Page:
Friday, October 06, 2006

Don't Forget to Ask

The last decade has seen the rise of new financing tools for social entrepreneurs, and related, new ways for donors to give. Paul Newman's Supermarket Fundraising. Acumen's Investment Portfolio Model. Ashoka's stipend for up start Fellows. The GlobaFund for... women, children, human rights, environment -- the mutual funds of philanthropy. And of course, my personal favorite, the Global markets.

The markets aside, because they fundamentally allow personal choice, most of these models are attractive because they focus on the leveraged impact of each philanthropic dollar. Invest in health by investing in innovation. Invest dollars into financially sustainable models because your dollar with go farther. And, if you believe that each of these will contribute to the growth of a new financial service sector for nonprofits, as a donor you can buy into the value of building this infrastructure, along with making a social investment. The cost for the donor, of course, is personal choice and a personal connection.

The social sector, or the potential beneficiaries of this infrastructure, are embracing it. Many believe that the infrastrcuture itself is a cure-all to our resource needs. And to be sure, the infrastructure does address many of the ineffciencies -- capital going to the best sources and information flows that enable dynamic feedback loops (you know, the stuff of good markets).

However, for the time being, over 80% of the sector's resources are still going to come from individuals -- or put another way, individuals are still going to give directly to organizations, accounting for 80% the country's philanthropy. And to capture these resources, even with our fancy new infrastructure, we're still going to need to ask. This is the part of fundraising that makes nonprofits hate fundraising.

Asking people to part with their dollars. Most people find it embarassing. Others are afraid of the rejection.

Someone told me long ago that people want to give and if you ask, you're doing them a favor, you're making it easy for them to give. Having had to do a lot of fundraising in my short career, I've embraced that principle and, while it hasn't made me fearless, I've not not enjoyed the ask.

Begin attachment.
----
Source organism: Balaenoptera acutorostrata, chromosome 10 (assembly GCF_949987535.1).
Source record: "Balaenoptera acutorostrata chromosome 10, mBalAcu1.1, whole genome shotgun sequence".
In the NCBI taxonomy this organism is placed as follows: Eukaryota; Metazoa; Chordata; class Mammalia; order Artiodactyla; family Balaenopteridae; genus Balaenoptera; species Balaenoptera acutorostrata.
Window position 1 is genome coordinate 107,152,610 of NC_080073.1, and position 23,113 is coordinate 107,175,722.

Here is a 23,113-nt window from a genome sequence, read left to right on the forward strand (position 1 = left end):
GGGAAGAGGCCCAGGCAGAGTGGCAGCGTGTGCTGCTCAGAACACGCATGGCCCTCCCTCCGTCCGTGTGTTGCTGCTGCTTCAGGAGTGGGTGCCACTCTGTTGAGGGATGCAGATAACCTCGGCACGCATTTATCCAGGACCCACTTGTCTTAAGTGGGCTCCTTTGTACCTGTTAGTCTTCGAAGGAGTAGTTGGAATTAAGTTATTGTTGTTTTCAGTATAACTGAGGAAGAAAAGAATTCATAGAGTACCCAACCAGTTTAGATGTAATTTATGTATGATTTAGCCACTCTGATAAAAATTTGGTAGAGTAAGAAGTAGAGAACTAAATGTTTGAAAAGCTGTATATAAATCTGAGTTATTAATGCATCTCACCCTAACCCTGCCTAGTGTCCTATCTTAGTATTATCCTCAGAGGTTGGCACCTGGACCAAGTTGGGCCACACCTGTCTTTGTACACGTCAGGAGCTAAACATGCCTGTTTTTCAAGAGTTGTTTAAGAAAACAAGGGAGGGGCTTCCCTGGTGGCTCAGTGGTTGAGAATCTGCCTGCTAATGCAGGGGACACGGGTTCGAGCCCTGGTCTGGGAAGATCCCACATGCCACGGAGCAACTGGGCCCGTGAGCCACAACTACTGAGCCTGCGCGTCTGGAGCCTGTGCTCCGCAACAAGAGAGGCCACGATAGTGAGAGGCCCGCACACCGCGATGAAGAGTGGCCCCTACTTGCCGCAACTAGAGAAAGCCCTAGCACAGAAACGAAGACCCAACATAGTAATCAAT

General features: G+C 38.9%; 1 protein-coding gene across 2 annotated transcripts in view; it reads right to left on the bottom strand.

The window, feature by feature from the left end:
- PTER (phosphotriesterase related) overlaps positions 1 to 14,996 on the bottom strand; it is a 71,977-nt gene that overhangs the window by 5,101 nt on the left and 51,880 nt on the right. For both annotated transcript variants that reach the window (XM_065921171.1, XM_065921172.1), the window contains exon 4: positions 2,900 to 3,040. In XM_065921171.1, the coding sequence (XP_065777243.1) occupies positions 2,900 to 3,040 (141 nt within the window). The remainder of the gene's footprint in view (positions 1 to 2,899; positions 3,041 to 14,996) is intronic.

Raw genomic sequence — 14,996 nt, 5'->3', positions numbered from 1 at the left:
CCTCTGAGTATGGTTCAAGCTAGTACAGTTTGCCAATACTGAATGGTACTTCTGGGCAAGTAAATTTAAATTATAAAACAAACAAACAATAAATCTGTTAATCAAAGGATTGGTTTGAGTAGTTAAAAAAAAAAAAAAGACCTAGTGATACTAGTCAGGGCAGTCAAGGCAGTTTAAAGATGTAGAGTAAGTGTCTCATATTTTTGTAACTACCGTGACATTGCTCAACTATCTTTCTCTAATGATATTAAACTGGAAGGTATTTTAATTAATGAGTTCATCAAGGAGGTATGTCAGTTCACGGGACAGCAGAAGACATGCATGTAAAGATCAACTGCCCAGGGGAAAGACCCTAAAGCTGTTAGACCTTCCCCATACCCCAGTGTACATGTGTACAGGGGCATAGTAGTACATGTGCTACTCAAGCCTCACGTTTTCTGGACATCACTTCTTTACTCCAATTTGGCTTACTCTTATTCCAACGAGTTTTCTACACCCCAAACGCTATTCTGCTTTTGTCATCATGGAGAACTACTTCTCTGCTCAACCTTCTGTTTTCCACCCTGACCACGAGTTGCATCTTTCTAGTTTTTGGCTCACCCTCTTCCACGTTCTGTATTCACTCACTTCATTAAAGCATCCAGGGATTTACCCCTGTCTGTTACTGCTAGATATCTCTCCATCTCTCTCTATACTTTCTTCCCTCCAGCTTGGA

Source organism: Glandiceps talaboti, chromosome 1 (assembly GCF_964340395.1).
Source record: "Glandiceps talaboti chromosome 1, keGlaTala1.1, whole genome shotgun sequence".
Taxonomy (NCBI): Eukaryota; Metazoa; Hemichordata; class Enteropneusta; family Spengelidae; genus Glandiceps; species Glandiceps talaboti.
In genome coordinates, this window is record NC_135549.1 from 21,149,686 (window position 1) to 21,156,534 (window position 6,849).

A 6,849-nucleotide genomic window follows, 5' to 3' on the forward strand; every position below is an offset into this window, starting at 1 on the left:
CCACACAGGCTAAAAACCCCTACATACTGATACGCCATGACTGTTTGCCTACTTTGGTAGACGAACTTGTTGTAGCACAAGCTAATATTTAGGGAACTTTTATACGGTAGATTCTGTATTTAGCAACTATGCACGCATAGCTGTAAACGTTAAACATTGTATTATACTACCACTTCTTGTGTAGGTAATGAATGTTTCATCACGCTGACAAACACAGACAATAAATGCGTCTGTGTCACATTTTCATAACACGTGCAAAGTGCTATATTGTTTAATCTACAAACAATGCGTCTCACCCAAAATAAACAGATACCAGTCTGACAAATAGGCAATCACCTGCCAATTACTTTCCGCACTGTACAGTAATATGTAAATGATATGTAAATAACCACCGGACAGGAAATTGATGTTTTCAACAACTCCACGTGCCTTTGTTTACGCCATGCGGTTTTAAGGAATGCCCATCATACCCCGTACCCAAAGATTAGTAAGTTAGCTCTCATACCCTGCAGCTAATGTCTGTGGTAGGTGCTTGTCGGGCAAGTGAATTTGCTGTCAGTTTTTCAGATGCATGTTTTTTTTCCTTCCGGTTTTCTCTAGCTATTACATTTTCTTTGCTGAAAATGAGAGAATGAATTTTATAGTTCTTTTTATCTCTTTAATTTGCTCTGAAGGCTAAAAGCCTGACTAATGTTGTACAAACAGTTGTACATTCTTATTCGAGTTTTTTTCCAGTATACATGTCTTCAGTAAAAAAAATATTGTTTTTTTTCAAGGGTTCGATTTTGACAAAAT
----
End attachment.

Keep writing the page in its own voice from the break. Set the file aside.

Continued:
So this brings me to the GlobalGiving Olympics. A new competition we're running at GlobalGiving. Often, project leaders post projects; then, sit back and wait for their $1million check. GlobalGiving is building a market by finding ways to attract and retain a qualified donor base. But that is just the tip of the iceberg when it comes to the potential of the tool.

- a project specific unit ensures donors where their funds are going
- project leaders are holding themselves accountable for specific activities and outputs
- any one donation is aggregated with others to increase the likelihood of project success
- costs of due diligence spread across multiple donations, utilized beyond just one transaction

The GlobalGiving project should be a tool as much for the project leader to use in 'making the ask' as it is for potential donors to make a contribution.

The GlobalGiving Olympics is designed to give 'asking' a competitive -- competitive like road races, competitive like Iron Chef. Competitive fun.

My hope is that the fun-factor could fun-damentally change the project leaders behaviors, get them seeing their own success.

My goal would be that they raise at least $75K amongst themselves.

We'll see how it goes.

Tuesday, October 03, 2006

From Tribeca to Tanzania

Wow. I'm actually a little shell-shocked having read this post, being a huge fan of both Keely's work, the Acumen Fund, and SocialEdge.

In short, on assignment for the Acumen Fund, Keely assumed the fake identity of a poor, pregnant, abused, single-mom; she went to New York Human Resource Administration in an attempt to procure social services (and was unsuccessful because she could not produce her fake social security card because she had left it behind as she 'escaped' her fake abusive boyfriend's house). After wasting an administrator's time to actually get this prognosis, she then went to a medical clinic to apply for a fake abortion. Unable to assist her, the medical clinic directed her to Planned Parenthood Federation who could not help her either. Not because her pregnancy was FAKE, but because she needed $500 of real dollars, which her fake identity did not possess.

Oh my.

Acumen's goal was to help Keely understand her clients -- the Poor.

Being in a position to understand your clients' perspective is not only noble, its critical for designing appropriate/relevant products and services. People learn to understand in many different ways and often experiential is the most effective.

There are, however, so many non-disruptive, ethical methods for gaining this experience. There are good immersion programs out there:

- Living with your constituency
- Managing for a day with the purchasing power of your constituency
- traveling without resources

Experiences like these help you learn desperation and helplessness. However, we must gain this perspective without abusing public resources, under false pretenses.

While Acumen's approach was creative for sure, it lacked the ethical fiber that I expect in any organization that understands the power of the social entrepreneur in social change. Social entrepreneurs are able to develop a broad base of support that is ultimately critical for changing behaviors at the individual level. To do this, they must be truly worthy of our trust; they must have the public's confidence.

Escapades such as Keely's is not worthy of our confidence or support.

It is disheartening and discouraging.